Everyone reading this was once a child. Feelings of nostalgia when Ramadan is mentioned are often a key component of how we view the month. How we navigate through Ramadan, and our thoughts and feelings of it are often derived from our childhood experiences. We all remember the mini fasts, our introduction to dates, the night that parents and our elders would take part in. Some people don’t always keep that same zeal and sometimes, our past experience of Ramadan actually makes it seem burdensome. We learn this from our family.
It is important to assist our children in their spiritual development by introducing Ramadan to them with the underlying theme of hope. When they struggle to understand why bad things happen, why they do not always get what they want, hope and the Wisdom of Allah in these matters. These all matter significantly, and Ramadan is a great training ground to rely on Allah and turn to Him, to understand the importance of repentance when we slip, as we are created to slip, but also how to rise higher and gain closeness to Allah during times of adversity. This will not only enhance the mind of children but train them and grow their memories of Ramadan supported with a positive light.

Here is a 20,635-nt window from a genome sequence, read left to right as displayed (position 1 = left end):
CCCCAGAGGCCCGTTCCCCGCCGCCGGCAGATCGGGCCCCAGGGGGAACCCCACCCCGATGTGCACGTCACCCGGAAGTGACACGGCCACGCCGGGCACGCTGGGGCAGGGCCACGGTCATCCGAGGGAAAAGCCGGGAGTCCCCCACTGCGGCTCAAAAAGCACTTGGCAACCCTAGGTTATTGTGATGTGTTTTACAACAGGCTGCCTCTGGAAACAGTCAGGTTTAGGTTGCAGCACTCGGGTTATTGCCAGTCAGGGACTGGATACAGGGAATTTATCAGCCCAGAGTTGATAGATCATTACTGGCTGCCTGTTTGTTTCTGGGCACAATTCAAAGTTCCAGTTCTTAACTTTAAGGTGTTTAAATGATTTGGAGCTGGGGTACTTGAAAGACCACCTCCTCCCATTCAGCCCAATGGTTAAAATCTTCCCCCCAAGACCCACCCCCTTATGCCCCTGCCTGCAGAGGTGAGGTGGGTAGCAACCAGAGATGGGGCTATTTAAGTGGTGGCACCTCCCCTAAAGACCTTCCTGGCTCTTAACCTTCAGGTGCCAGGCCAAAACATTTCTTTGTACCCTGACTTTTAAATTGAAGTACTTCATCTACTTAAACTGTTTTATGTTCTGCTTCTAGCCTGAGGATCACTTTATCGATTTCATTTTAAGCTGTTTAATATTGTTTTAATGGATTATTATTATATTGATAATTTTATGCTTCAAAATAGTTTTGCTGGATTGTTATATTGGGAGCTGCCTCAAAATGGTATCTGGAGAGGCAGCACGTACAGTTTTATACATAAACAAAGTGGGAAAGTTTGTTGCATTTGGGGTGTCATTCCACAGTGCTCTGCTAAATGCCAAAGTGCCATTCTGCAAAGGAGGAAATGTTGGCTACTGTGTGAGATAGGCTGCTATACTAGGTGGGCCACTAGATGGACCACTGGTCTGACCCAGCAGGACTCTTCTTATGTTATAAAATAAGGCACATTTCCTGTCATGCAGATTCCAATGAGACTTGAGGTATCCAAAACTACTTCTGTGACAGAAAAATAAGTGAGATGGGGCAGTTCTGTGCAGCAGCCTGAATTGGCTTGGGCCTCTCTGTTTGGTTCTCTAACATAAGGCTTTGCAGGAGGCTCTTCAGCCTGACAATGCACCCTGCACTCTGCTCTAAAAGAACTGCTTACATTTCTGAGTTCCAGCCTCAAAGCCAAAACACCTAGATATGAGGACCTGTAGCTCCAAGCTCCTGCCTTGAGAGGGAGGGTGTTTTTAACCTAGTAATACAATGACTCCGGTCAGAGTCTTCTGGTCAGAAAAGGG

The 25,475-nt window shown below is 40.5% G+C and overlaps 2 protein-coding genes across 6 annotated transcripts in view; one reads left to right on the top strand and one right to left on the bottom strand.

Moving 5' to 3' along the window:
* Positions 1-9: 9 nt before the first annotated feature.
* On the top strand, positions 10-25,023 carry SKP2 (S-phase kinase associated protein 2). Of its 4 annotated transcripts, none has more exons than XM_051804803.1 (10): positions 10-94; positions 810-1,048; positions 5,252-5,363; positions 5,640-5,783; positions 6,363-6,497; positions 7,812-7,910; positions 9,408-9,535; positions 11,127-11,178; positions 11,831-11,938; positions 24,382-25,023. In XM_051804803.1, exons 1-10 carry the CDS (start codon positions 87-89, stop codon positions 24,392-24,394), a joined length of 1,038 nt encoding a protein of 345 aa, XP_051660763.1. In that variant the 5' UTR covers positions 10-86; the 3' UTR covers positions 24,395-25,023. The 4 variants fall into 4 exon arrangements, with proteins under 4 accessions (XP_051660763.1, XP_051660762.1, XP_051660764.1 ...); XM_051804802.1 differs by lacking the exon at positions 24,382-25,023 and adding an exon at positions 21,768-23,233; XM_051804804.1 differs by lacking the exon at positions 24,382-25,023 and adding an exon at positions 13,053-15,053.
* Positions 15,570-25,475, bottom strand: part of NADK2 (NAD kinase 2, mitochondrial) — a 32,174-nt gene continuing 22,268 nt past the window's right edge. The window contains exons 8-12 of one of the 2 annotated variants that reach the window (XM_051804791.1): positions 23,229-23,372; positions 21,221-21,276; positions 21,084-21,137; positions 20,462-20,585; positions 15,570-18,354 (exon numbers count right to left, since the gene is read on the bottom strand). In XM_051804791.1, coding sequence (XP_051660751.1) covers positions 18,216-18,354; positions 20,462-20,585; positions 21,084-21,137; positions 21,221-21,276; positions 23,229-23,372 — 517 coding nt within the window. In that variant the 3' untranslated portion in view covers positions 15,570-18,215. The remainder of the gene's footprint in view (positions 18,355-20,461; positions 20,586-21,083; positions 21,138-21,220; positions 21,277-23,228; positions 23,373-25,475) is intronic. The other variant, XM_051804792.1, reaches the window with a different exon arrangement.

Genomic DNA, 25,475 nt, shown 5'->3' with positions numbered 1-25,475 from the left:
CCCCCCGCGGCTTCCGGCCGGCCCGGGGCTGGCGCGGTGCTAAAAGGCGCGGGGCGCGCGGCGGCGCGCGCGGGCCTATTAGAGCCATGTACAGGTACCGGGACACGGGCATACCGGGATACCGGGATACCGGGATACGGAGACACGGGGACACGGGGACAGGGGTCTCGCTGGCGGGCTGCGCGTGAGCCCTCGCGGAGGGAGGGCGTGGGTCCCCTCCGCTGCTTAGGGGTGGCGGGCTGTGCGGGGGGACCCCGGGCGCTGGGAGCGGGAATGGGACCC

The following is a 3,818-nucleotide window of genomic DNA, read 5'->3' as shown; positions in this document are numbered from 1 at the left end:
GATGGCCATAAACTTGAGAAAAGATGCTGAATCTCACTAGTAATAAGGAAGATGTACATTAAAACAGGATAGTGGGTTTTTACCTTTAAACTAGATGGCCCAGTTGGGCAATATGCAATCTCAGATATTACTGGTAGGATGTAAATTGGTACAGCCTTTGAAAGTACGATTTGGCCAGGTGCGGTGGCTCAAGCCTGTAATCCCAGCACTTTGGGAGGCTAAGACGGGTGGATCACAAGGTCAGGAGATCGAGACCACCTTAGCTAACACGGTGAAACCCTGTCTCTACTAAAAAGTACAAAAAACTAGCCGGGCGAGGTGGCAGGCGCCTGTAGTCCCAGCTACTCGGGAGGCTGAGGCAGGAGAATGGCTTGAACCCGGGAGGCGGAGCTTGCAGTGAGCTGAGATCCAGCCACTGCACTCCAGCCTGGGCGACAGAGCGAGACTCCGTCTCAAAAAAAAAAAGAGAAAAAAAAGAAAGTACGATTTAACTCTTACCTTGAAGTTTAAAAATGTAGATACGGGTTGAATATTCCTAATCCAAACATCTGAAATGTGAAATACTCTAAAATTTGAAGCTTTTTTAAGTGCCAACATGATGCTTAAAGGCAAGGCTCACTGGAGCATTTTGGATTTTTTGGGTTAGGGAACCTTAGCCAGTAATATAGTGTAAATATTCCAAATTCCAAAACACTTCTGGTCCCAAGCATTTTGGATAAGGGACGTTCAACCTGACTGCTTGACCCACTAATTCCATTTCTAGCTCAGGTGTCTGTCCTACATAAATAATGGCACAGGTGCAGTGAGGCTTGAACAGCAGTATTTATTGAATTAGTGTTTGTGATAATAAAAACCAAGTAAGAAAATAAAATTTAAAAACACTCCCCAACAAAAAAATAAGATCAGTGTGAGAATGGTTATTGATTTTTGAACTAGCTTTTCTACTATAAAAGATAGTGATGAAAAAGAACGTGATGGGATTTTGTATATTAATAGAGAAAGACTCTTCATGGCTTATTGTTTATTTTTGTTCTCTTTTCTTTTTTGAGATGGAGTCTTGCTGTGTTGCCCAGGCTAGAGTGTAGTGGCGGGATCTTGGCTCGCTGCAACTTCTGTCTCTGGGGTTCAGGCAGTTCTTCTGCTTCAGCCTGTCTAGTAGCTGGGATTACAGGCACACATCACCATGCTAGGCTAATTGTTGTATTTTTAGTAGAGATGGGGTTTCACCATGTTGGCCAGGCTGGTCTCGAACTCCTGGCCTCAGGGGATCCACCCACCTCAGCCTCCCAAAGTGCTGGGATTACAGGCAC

When the Prophet (saw) would go for prayer in Madinah, he would take his grandchildren, Hassan (RA) and Hussain (RA). This was when they were very young, before they had any understanding of Salah, but this part of their education was demonstrated practically.
The Prophet (saw) would always listen to all of those around him, and would encourage all those around him to aim high. When he talked about Jannah, he said to not ask for Jannah, but to ask for Firdous al ala (the highest level). Encourage your children to seek a high calibre in all of their life endeavours.
Some experiences of learning about Islam are shrouded in focusing on the punishment as control mechanism to submission. This never yields fruits in the long term. When approaching the month of Ramadan, explain with love and mercy, the effects will be far reaching. Remember the Prophet (saw) was known as a mercy to the worlds.
Remember you are dealing with children. Use bright colours, and make learning about Ramadan fun. Tip: Get a money jar, fill it with money and ask your children to pick a charity of their choice at the end of the month. This not only encourages giving, but also allows them to make decisions and inspire leadership.
It’s important for children to understand why they are doing something. Always align each action back to our central purpose as well as the goal and purpose of what we are trying to achieve with fasting, salah, reading Quran etc. Help children understand that Allah rewards all deeds, but highlight that good deeds are not always rewarded in this life, and our focus should be for the hereafter.
May this Ramadan be a source of growth and beautiful memories for your children and your families. Ameen